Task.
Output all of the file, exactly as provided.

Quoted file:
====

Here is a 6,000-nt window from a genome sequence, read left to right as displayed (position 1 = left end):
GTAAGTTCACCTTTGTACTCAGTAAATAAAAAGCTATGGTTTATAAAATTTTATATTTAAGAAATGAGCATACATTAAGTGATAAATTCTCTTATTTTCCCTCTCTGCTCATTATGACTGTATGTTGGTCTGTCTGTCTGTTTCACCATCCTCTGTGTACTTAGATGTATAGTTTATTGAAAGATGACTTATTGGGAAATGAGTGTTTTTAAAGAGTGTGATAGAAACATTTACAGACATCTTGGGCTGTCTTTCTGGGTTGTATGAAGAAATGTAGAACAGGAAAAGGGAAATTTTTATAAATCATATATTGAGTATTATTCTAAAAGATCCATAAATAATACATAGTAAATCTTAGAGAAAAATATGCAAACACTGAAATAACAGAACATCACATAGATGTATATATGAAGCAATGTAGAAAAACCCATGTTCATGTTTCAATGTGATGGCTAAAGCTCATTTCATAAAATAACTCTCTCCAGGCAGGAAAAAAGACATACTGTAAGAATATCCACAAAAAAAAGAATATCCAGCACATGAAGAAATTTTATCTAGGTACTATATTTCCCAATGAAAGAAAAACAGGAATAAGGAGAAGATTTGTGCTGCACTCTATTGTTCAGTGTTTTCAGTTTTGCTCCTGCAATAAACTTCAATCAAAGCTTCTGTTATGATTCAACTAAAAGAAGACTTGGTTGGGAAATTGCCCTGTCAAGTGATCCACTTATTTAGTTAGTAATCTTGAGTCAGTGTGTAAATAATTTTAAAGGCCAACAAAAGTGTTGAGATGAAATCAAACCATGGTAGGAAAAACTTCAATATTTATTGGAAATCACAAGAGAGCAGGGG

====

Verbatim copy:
Here is a 6,000-nt window from a genome sequence, read left to right as displayed (position 1 = left end):
GTAAGTTCACCTTTGTACTCAGTAAATAAAAAGCTATGGTTTATAAAATTTTATATTTAAGAAATGAGCATACATTAAGTGATAAATTCTCTTATTTTCCCTCTCTGCTCATTATGACTGTATGTTGGTCTGTCTGTCTGTTTCACCATCCTCTGTGTACTTAGATGTATAGTTTATTGAAAGATGACTTATTGGGAAATGAGTGTTTTTAAAGAGTGTGATAGAAACATTTACAGACATCTTGGGCTGTCTTTCTGGGTTGTATGAAGAAATGTAGAACAGGAAAAGGGAAATTTTTATAAATCATATATTGAGTATTATTCTAAAAGATCCATAAATAATACATAGTAAATCTTAGAGAAAAATATGCAAACACTGAAATAACAGAACATCACATAGATGTATATATGAAGCAATGTAGAAAAACCCATGTTCATGTTTCAATGTGATGGCTAAAGCTCATTTCATAAAATAACTCTCTCCAGGCAGGAAAAAAGACATACTGTAAGAATATCCACAAAAAAAAGAATATCCAGCACATGAAGAAATTTTATCTAGGTACTATATTTCCCAATGAAAGAAAAACAGGAATAAGGAGAAGATTTGTGCTGCACTCTATTGTTCAGTGTTTTCAGTTTTGCTCCTGCAATAAACTTCAATCAAAGCTTCTGTTATGATTCAACTAAAAGAAGACTTGGTTGGGAAATTGCCCTGTCAAGTGATCCACTTATTTAGTTAGTAATCTTGAGTCAGTGTGTAAATAATTTTAAAGGCCAACAAAAGTGTTGAGATGAAATCAAACCATGGTAGGAAAAACTTCAATATTTATTGGAAATCACAAGAGAGCAGGGG